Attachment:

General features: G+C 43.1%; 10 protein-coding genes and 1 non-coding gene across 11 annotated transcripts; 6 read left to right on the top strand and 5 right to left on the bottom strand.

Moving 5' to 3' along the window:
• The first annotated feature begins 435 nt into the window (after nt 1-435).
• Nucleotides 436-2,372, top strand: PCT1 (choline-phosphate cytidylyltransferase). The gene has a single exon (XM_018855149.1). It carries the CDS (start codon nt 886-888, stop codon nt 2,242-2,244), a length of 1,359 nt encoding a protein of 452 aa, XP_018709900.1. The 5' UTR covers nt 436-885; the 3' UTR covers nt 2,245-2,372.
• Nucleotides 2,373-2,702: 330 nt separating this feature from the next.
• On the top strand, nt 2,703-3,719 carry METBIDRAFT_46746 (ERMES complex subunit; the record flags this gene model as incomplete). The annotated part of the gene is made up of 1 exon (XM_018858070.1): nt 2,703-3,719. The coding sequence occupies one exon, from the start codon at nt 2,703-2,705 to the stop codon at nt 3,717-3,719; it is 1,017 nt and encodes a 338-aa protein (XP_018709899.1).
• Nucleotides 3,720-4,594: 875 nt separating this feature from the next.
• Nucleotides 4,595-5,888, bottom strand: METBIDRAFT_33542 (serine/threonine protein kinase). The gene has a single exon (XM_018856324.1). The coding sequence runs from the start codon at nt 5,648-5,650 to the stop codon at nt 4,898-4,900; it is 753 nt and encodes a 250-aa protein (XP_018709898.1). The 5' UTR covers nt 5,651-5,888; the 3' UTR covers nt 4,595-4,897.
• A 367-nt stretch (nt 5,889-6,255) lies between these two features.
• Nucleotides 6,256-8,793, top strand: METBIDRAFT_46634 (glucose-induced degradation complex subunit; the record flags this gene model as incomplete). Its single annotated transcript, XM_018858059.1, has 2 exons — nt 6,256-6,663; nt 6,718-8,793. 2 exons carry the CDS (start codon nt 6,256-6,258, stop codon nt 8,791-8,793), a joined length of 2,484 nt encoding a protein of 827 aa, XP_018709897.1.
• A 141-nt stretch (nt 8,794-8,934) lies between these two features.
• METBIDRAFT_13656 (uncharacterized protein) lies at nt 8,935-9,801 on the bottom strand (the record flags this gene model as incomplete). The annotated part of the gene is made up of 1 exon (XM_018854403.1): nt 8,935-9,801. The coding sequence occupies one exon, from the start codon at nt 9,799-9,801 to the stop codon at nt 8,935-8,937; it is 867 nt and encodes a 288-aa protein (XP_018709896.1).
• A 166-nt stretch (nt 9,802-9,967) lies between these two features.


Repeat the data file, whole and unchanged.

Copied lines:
General features: G+C 43.1%; 10 protein-coding genes and 1 non-coding gene across 11 annotated transcripts; 6 read left to right on the top strand and 5 right to left on the bottom strand.

Moving 5' to 3' along the window:
• The first annotated feature begins 435 nt into the window (after nt 1-435).
• Nucleotides 436-2,372, top strand: PCT1 (choline-phosphate cytidylyltransferase). The gene has a single exon (XM_018855149.1). It carries the CDS (start codon nt 886-888, stop codon nt 2,242-2,244), a length of 1,359 nt encoding a protein of 452 aa, XP_018709900.1. The 5' UTR covers nt 436-885; the 3' UTR covers nt 2,245-2,372.
• Nucleotides 2,373-2,702: 330 nt separating this feature from the next.
• On the top strand, nt 2,703-3,719 carry METBIDRAFT_46746 (ERMES complex subunit; the record flags this gene model as incomplete). The annotated part of the gene is made up of 1 exon (XM_018858070.1): nt 2,703-3,719. The coding sequence occupies one exon, from the start codon at nt 2,703-2,705 to the stop codon at nt 3,717-3,719; it is 1,017 nt and encodes a 338-aa protein (XP_018709899.1).
• Nucleotides 3,720-4,594: 875 nt separating this feature from the next.
• Nucleotides 4,595-5,888, bottom strand: METBIDRAFT_33542 (serine/threonine protein kinase). The gene has a single exon (XM_018856324.1). The coding sequence runs from the start codon at nt 5,648-5,650 to the stop codon at nt 4,898-4,900; it is 753 nt and encodes a 250-aa protein (XP_018709898.1). The 5' UTR covers nt 5,651-5,888; the 3' UTR covers nt 4,595-4,897.
• A 367-nt stretch (nt 5,889-6,255) lies between these two features.
• Nucleotides 6,256-8,793, top strand: METBIDRAFT_46634 (glucose-induced degradation complex subunit; the record flags this gene model as incomplete). Its single annotated transcript, XM_018858059.1, has 2 exons — nt 6,256-6,663; nt 6,718-8,793. 2 exons carry the CDS (start codon nt 6,256-6,258, stop codon nt 8,791-8,793), a joined length of 2,484 nt encoding a protein of 827 aa, XP_018709897.1.
• A 141-nt stretch (nt 8,794-8,934) lies between these two features.
• METBIDRAFT_13656 (uncharacterized protein) lies at nt 8,935-9,801 on the bottom strand (the record flags this gene model as incomplete). The annotated part of the gene is made up of 1 exon (XM_018854403.1): nt 8,935-9,801. The coding sequence occupies one exon, from the start codon at nt 9,799-9,801 to the stop codon at nt 8,935-8,937; it is 867 nt and encodes a 288-aa protein (XP_018709896.1).
• A 166-nt stretch (nt 9,802-9,967) lies between these two features.